Widespread facemask use could shrink the ‘R’ number and prevent a second COVID-19 wave: study
Population-wide use of facemasks keeps the coronavirus ‘reproduction number’ under 1.0, and prevents further waves of the virus when combined with lockdowns, a modelling study from the universities of Cambridge and Greenwich suggests.
The research suggests that lockdowns alone will not stop the resurgence of SARS-CoV-2, and that even homemade masks with limited effectiveness can dramatically reduce transmission rates if worn by enough people, regardless of whether they show symptoms.
The researchers call for information campaigns across wealthy and developing nations alike that appeal to our altruistic side: “my facemask protects you, your facemask protects me”. The findings are published in the Proceedings of the Royal Society A.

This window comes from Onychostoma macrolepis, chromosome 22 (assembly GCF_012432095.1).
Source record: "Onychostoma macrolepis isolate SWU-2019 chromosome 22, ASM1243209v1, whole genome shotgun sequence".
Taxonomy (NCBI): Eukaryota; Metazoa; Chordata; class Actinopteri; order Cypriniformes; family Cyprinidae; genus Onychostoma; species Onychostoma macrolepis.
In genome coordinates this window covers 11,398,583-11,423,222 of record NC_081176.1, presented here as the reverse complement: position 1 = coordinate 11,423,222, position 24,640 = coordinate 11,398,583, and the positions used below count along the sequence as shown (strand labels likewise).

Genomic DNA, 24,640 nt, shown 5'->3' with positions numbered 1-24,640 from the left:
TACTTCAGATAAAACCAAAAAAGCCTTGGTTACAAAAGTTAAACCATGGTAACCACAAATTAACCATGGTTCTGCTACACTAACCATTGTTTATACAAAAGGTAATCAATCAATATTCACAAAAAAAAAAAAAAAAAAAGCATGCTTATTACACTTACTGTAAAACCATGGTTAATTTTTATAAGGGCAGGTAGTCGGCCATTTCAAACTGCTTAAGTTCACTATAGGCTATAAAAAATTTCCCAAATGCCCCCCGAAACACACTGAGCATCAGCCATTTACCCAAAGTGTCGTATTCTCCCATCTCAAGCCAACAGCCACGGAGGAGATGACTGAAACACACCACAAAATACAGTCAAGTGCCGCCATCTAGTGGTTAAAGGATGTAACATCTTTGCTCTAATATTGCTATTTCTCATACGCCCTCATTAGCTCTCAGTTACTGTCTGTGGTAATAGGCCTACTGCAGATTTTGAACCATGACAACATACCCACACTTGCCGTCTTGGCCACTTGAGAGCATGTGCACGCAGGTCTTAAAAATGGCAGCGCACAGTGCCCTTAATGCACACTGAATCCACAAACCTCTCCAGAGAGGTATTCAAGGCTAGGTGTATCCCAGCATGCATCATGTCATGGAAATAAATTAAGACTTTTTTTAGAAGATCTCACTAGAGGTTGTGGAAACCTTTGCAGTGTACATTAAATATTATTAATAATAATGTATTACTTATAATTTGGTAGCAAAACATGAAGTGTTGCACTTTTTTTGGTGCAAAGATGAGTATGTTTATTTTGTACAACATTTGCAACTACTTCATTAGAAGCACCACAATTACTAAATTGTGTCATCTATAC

“Our analyses support the immediate and universal adoption of facemasks by the public,” said lead author, Dr. Richard Stutt, part of a team that usually models the spread of crop diseases at Cambridge’s Department of Plant Sciences.
“If widespread facemask use by the public is combined with physical distancing and some lockdown, it may offer an acceptable way of managing the pandemic and re-opening economic activity long before there is a working vaccine.”
Dr. Renata Retkute, coauthor and Cambridge team member, said: “The UK government can help by issuing clear instructions on how to make and safely use homemade masks.”